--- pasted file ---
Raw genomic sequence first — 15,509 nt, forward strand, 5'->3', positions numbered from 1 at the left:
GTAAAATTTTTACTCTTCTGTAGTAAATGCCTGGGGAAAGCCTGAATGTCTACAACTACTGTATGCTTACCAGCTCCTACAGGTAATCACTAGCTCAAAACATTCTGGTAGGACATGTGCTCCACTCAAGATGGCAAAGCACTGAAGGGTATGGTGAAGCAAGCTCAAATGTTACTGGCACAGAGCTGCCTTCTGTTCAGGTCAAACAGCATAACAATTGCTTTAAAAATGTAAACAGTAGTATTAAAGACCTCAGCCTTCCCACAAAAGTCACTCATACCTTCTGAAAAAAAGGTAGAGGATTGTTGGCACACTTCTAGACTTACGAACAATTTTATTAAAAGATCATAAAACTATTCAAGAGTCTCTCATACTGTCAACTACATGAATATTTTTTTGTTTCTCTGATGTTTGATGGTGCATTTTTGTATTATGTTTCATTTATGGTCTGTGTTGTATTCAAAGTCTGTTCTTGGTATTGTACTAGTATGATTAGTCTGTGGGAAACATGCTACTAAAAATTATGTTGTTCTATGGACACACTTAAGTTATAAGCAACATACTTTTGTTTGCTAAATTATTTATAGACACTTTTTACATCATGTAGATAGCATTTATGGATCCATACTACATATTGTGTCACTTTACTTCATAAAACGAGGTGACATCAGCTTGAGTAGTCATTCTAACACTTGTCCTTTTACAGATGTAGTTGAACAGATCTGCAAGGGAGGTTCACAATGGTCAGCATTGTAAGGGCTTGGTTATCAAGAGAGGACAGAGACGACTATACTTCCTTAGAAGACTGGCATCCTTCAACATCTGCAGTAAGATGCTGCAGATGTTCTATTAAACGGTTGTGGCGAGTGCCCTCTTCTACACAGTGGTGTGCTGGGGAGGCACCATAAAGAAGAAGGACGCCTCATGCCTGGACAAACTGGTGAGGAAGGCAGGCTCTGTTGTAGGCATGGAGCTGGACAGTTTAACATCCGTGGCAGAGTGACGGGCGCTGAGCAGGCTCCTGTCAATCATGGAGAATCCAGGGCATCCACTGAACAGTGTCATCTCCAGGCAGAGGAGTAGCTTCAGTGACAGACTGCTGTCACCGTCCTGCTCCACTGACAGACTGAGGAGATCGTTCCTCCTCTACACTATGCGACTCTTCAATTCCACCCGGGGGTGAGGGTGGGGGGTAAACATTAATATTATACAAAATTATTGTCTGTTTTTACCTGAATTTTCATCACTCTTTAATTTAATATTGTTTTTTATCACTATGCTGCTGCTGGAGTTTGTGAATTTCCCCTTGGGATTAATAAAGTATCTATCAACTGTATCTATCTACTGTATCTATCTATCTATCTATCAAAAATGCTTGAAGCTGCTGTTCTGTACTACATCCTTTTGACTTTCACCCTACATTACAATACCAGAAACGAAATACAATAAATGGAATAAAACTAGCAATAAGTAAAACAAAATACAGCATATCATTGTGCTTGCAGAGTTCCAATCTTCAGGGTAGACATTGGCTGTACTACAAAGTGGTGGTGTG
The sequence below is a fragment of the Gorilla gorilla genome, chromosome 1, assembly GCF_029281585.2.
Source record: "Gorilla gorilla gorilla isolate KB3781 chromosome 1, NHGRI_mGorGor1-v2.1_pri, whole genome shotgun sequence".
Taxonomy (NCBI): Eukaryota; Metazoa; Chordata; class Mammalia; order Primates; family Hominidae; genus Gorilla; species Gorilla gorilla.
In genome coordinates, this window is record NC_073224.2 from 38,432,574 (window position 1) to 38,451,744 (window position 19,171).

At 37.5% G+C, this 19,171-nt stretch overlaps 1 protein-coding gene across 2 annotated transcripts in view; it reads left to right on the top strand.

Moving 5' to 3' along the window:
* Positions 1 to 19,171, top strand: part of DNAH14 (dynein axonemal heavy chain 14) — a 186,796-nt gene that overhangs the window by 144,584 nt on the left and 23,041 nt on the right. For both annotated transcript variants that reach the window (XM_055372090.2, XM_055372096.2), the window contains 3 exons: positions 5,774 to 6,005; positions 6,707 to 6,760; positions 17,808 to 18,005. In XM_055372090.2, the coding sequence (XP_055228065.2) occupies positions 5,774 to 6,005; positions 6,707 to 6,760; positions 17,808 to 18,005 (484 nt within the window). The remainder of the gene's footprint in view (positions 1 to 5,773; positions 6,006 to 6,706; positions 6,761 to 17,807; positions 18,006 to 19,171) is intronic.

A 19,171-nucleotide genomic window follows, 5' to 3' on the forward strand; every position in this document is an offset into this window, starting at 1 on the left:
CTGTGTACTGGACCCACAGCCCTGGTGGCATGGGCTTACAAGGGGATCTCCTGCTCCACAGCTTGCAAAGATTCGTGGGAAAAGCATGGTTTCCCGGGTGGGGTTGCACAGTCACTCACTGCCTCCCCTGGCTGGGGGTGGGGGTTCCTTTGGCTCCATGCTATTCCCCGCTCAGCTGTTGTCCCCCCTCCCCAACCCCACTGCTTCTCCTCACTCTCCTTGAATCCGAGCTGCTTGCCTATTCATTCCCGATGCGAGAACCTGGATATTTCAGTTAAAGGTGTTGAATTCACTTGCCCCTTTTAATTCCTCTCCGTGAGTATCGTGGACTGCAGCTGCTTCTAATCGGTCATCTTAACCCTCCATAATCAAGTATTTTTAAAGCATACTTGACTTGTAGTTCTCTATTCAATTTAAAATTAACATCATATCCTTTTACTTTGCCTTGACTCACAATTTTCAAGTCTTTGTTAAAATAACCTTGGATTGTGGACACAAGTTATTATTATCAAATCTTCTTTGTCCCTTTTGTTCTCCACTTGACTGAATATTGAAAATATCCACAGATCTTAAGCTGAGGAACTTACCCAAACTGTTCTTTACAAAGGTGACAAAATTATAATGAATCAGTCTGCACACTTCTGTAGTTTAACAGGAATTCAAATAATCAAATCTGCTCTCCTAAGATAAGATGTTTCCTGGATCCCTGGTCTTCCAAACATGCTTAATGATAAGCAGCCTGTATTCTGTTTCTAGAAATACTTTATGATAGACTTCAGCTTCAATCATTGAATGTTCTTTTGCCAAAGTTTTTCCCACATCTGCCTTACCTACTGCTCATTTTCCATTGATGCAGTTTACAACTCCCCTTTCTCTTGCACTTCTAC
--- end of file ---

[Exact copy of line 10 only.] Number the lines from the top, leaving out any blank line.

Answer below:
A 19,171-nucleotide genomic window follows, 5' to 3' on the forward strand; every position in this document is an offset into this window, starting at 1 on the left: